"Corporate Fraud"...when you hear those words the first, most recent incident, many think of is The Enron Scandal. This same scandal produced the Public Company Accounting Reform and Investor Protection Act of 2002. This much needed act created the Public Company Accounting Oversight Board under the Security Exchange Commission's supervision. This board sets accounting standards and investigates Certified Public Accountants and companies to ensure they are following the guidelines set forth. This board has also been given the authorization to fine, suspend and recommend criminal investigations in the event CPA's and their firms violate the standards. (Lindstrom) To understand the stringency of this Act is to recognize what brought it about.
Many, like myself, barely followed along on the nightly CNN reports about a billion-dollar company who filed fraudulent financial statements for five years, Enron. We are used to hearing about such things happening. Companies go bankrupt everyday. Yet, the Enron scandal hit the financial world so hard that it unnerved the faith the American people had in our economic system.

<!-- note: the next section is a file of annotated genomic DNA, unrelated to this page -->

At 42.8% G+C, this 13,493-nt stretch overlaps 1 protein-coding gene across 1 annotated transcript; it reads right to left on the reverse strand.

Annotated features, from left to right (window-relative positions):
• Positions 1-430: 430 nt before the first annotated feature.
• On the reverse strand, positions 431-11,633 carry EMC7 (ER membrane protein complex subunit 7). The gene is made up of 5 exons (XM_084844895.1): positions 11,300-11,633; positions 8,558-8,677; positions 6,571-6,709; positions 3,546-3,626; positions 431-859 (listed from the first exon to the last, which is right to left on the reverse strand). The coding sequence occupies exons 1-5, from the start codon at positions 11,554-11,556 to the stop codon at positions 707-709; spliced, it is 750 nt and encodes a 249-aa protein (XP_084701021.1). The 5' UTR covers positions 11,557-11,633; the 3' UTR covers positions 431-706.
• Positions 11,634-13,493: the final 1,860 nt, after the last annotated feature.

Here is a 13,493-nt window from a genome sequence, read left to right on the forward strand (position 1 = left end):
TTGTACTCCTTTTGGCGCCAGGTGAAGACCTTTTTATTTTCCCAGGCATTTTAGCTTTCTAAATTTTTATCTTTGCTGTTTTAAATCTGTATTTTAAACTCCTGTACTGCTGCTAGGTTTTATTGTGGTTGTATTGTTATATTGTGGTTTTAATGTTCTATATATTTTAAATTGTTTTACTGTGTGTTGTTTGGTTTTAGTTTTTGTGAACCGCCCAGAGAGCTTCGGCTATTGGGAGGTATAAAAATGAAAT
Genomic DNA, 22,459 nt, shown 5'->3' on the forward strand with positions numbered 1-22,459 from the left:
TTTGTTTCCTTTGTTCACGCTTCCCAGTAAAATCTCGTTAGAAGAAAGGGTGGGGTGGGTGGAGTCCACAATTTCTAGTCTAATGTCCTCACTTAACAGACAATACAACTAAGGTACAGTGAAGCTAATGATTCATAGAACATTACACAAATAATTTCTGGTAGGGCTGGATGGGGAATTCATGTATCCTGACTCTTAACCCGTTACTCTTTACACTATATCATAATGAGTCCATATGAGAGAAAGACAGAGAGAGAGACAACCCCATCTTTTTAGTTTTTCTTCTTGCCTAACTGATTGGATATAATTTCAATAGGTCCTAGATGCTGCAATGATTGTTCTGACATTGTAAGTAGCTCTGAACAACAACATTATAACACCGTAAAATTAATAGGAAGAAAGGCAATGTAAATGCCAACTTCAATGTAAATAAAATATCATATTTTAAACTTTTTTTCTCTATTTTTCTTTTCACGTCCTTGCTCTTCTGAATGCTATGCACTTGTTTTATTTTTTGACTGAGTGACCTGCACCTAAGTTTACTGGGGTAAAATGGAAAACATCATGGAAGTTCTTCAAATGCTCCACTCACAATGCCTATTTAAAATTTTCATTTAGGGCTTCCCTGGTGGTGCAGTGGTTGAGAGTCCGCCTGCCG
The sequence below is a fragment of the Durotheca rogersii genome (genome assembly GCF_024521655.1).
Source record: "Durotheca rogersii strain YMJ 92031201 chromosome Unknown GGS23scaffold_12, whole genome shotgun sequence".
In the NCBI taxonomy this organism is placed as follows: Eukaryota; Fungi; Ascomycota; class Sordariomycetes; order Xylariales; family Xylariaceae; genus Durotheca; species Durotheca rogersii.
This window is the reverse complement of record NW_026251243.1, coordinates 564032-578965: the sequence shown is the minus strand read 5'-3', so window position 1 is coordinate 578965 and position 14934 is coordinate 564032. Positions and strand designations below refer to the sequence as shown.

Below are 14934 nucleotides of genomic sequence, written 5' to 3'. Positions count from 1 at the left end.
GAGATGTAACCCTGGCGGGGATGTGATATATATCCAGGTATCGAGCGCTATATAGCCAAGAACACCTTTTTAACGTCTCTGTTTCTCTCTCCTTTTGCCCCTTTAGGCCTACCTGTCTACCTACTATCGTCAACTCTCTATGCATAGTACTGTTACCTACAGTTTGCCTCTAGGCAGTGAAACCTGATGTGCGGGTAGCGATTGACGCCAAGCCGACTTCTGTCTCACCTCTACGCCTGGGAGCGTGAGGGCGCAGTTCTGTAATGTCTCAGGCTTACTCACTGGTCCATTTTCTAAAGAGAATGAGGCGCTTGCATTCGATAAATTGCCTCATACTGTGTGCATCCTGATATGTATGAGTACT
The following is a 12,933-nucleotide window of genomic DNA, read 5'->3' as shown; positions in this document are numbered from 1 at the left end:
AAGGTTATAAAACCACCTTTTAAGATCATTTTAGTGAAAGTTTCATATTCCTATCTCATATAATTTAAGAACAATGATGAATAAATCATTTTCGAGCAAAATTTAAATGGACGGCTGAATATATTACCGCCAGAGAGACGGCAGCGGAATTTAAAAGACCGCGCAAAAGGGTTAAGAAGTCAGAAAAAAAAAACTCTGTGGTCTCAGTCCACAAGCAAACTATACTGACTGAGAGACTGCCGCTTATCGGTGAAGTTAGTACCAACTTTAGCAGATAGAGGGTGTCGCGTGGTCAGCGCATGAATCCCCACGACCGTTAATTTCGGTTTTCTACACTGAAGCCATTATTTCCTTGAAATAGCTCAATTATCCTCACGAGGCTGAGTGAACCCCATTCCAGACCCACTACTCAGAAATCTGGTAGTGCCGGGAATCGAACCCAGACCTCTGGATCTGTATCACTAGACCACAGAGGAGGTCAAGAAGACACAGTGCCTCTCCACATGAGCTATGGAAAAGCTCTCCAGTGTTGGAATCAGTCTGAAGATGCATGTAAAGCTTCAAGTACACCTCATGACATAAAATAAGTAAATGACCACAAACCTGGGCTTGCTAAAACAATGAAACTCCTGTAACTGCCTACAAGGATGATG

The lack of investing ripped the stock market, which has dropped $200 billion since the December 2001 when the company filed Chapter 11. (Saporito) This crash was noted as the most stunning bankruptcy in history.
Enron was originally a gas pipeline company. When the government deregulated the natural gas and electricity industry in the late 1980's and early 1990's, Enron took advantage. It dominated the gas, electricity, and water commerce and also commodities such as bandwidth. By the late 1990's, "Enron controlled almost 25% of all electricity and natural gas contracts traded worldwide." (Lindstrom) The company even had enough power to choose whom they wanted on the boards they had to do business with. (Gutman) By using illegal accounting tactics, the company escalated itself into a billion-dollar corporation.